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This new ultra-compact teardrop camper packs in a lot for under $15K

Everything you need; nothing you don't—all in a pint-sized package towable by almost any vehicle on the road

Camper sitting inside the rear hatch of Vistabule's DayTripper teardrop camper.

As the world’s best and fanciest motorhomes balloon in size (and price), more RVers look to downsize their camp loadout. Teardrop trailers are the perfect expression of that minimalist ethos, featuring everything you need and nothing you don’t. But, even among today’s tiniest towable trailers, Vistabule’s all-new DayTripper teardrop camper stands out as much for what it is as for what it isn’t.

Get the low-down on Vistabule’s tiny DayTripper teardrop camper

Interior of Vistabule's DayTripper teardrop camper seen through the rear hatch.

The DayTripper joins Vistabule’s flagship teardrop camper as a budget-friendly, entry-level alternative. The sleek, simple shell measures just 12 feet from stem to stern—a full two feet shorter than its roomier sibling. It’s also insanely lightweight at just 1,000 pounds with a sub-200-pound tongue weight, allowing it to be towed by almost any vehicle on the road with a tow package. Yet, by swapping the pricier model’s rear outdoor kitchen for a rear hatch, the interior offers 14 more inches of interior space than the larger Vistabule teardrop. That’s more than a foot of extra sleeping space, which makes this tiny teardrop a surprisingly good option for taller campers.

Inside, twin porthole-style windows bookend the sleeping quarters with a large skylight window in the ceiling—all of which keep the interior bright and airy by day and perfect for stargazing after dark. In its standard trim, you won’t find any fancy tech features. There is no flat-panel TV, air-conditioner, Starlink internet, or portable toilet—no modern conveniences of any kind, really. This is a streamlined teardrop camper designed to take the camp experience back to basics. Opening the oversized rear hatch reveals a wood-paneled sleep space that resembles a hard-sided tent with an edge-to-edge mattress and just enough storage compartments. A two-way roof-mounted MaxxFan keeps the air circulating, and various wall-mounted hooks help organize hiking backpacks, shoes, and other gear essentials.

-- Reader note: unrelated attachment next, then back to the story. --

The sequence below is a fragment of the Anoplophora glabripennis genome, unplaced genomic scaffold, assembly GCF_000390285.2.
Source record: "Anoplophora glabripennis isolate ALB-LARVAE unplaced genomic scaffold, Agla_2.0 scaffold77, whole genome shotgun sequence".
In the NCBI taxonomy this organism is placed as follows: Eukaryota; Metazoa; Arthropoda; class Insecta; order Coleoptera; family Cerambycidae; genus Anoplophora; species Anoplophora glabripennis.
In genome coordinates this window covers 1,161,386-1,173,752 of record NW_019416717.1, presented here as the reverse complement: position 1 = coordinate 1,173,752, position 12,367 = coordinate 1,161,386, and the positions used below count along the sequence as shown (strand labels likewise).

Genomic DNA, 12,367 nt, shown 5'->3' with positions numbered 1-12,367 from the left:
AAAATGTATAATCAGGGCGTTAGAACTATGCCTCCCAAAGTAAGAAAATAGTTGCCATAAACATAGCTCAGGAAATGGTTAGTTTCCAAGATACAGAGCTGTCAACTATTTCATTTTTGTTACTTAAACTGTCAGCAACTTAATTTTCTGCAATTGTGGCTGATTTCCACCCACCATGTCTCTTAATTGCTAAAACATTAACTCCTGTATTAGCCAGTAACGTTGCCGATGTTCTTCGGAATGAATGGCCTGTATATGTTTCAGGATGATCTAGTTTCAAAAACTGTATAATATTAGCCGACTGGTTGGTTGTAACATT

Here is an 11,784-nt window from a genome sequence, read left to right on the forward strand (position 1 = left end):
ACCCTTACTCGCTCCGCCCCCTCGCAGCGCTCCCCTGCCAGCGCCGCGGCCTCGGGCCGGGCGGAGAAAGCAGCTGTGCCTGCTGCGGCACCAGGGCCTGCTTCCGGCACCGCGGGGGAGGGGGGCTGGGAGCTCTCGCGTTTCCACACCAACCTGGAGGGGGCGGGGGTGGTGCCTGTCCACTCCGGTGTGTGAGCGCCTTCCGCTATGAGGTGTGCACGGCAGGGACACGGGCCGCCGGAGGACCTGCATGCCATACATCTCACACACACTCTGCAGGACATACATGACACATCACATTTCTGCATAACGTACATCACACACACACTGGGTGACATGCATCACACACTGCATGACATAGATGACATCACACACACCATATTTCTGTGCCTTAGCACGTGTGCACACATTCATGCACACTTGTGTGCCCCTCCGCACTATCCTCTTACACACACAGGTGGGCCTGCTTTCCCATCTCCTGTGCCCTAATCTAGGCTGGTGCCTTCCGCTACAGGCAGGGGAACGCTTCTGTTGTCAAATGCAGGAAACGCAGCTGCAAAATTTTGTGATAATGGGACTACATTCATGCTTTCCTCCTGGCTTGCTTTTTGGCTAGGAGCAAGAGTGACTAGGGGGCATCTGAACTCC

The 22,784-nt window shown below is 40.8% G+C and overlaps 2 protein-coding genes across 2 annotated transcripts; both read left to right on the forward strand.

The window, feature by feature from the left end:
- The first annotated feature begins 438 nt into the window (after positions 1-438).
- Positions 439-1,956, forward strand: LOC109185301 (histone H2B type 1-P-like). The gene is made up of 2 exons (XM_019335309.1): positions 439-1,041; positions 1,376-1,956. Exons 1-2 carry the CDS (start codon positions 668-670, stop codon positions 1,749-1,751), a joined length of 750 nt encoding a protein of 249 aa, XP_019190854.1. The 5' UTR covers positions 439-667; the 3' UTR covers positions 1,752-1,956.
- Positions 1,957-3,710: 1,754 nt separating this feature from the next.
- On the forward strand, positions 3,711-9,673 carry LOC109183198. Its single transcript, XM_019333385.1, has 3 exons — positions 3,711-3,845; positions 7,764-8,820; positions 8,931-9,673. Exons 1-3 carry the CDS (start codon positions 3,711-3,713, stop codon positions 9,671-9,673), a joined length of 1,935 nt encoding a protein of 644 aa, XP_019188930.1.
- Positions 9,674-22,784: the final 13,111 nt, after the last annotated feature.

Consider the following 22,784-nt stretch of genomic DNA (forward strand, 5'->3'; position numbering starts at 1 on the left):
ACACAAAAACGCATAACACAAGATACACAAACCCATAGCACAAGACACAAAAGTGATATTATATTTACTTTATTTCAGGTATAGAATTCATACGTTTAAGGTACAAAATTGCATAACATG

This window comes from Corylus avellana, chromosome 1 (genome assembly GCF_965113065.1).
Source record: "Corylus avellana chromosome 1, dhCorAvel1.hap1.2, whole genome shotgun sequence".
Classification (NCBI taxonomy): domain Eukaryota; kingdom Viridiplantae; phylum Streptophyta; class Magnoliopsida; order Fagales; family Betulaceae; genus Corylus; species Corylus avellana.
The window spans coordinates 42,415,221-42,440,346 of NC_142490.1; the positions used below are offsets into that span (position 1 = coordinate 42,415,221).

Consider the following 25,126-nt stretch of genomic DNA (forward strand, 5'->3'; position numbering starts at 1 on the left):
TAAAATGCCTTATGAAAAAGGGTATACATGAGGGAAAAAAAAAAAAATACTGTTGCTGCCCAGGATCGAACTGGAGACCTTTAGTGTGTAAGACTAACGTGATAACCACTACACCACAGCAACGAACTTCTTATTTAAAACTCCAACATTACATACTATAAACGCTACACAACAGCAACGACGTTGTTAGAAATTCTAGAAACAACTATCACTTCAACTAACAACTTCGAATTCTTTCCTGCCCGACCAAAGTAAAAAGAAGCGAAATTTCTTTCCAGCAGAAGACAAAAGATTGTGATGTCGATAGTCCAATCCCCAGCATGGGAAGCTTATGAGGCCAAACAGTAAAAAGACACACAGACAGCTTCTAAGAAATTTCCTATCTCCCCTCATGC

Vistabule intentionally omitted a power system as standard to allow owners to customize the DayTripper’s electrical setup however they see fit. A “city power” connection is standard (for those trips where a powered campsite is on the itinerary), as are Zamp solar hookups with the option to add solar panels and your own portable power station. The limited options menu also includes nice-to-haves like blackout shades, mood lighting, 14-inch wheels, and a rear storage bin.

Spec out your own Vistabule DayTripper teardrop camper

Side profile of Vistabule's small DayTripper teardrop camper.

The best part about this pint-sized teardrop camper is the equally pint-sized price. With an entry point of just $14,995, it’s one of the most affordable travel trailers on the market. Option yours with every available feature in Vistabule’s catalog—including the portable solar panels, blackout curtains, and the Dometic water tank—and you’re still looking at an all-in price tag under $20,000. Sure, you can score a traditional lightweight travel trailer for a few grand more, but it won’t be anywhere near as compact and towable as the DayTripper.

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Mike Richard
Mike Richard has traveled the world since 2008. He's kayaked in Antarctica, tracked endangered African wild dogs in South…
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